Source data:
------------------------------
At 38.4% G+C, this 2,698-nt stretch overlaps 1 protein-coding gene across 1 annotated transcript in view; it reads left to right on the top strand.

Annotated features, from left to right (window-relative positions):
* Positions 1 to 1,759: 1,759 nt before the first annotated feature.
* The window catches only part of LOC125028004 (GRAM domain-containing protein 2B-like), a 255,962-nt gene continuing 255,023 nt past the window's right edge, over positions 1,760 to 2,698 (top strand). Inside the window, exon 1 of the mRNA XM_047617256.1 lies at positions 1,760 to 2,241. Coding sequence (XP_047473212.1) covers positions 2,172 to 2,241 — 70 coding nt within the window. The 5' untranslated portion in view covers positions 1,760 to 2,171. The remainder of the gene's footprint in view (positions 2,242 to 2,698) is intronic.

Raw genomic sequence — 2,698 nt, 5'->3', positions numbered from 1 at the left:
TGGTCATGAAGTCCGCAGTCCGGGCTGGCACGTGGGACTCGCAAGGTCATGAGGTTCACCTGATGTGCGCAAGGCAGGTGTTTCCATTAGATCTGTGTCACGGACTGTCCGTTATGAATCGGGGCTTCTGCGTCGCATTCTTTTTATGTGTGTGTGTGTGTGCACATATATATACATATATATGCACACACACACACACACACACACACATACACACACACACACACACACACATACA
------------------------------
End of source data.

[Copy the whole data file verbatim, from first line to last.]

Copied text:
At 38.4% G+C, this 2,698-nt stretch overlaps 1 protein-coding gene across 1 annotated transcript in view; it reads left to right on the top strand.

Annotated features, from left to right (window-relative positions):
* Positions 1 to 1,759: 1,759 nt before the first annotated feature.
* The window catches only part of LOC125028004 (GRAM domain-containing protein 2B-like), a 255,962-nt gene continuing 255,023 nt past the window's right edge, over positions 1,760 to 2,698 (top strand). Inside the window, exon 1 of the mRNA XM_047617256.1 lies at positions 1,760 to 2,241. Coding sequence (XP_047473212.1) covers positions 2,172 to 2,241 — 70 coding nt within the window. The 5' untranslated portion in view covers positions 1,760 to 2,171. The remainder of the gene's footprint in view (positions 2,242 to 2,698) is intronic.

Raw genomic sequence — 2,698 nt, 5'->3', positions numbered from 1 at the left:
TGGTCATGAAGTCCGCAGTCCGGGCTGGCACGTGGGACTCGCAAGGTCATGAGGTTCACCTGATGTGCGCAAGGCAGGTGTTTCCATTAGATCTGTGTCACGGACTGTCCGTTATGAATCGGGGCTTCTGCGTCGCATTCTTTTTATGTGTGTGTGTGTGTGCACATATATATACATATATATGCACACACACACACACACACACACACATACACACACACACACACACACACATACA